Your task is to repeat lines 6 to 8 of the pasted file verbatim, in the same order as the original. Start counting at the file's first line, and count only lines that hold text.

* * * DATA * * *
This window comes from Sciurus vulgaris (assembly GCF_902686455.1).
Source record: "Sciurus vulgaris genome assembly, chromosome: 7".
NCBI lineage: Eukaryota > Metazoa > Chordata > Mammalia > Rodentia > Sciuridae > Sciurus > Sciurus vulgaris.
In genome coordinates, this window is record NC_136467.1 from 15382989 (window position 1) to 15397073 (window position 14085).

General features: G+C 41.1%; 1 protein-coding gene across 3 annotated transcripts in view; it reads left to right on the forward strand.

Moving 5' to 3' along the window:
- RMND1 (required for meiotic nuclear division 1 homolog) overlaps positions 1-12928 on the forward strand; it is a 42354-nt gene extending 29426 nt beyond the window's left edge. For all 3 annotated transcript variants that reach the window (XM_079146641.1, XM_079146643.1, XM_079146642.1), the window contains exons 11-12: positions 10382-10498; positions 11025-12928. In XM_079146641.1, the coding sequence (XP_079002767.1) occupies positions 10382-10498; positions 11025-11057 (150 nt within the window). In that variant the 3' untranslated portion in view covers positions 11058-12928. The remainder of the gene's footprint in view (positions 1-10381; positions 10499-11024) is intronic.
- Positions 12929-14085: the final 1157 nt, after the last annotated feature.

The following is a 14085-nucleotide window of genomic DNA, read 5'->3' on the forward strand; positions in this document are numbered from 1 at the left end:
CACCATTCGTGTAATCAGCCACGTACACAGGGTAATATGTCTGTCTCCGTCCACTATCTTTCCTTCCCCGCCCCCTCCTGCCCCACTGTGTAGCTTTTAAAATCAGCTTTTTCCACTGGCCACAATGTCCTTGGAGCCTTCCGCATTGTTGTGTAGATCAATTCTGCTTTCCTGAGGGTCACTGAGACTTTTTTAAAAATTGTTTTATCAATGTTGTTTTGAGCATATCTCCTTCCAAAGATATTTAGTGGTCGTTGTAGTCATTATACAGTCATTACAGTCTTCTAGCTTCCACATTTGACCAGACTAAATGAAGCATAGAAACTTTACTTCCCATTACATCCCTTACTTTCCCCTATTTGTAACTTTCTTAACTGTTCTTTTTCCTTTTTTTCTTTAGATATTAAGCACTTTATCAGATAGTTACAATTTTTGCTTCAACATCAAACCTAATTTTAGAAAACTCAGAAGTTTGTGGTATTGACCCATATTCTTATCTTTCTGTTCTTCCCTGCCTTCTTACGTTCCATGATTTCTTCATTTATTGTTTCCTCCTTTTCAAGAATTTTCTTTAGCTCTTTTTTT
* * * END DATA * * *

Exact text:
Moving 5' to 3' along the window:
- RMND1 (required for meiotic nuclear division 1 homolog) overlaps positions 1-12928 on the forward strand; it is a 42354-nt gene extending 29426 nt beyond the window's left edge. For all 3 annotated transcript variants that reach the window (XM_079146641.1, XM_079146643.1, XM_079146642.1), the window contains exons 11-12: positions 10382-10498; positions 11025-12928. In XM_079146641.1, the coding sequence (XP_079002767.1) occupies positions 10382-10498; positions 11025-11057 (150 nt within the window). In that variant the 3' untranslated portion in view covers positions 11058-12928. The remainder of the gene's footprint in view (positions 1-10381; positions 10499-11024) is intronic.
- Positions 12929-14085: the final 1157 nt, after the last annotated feature.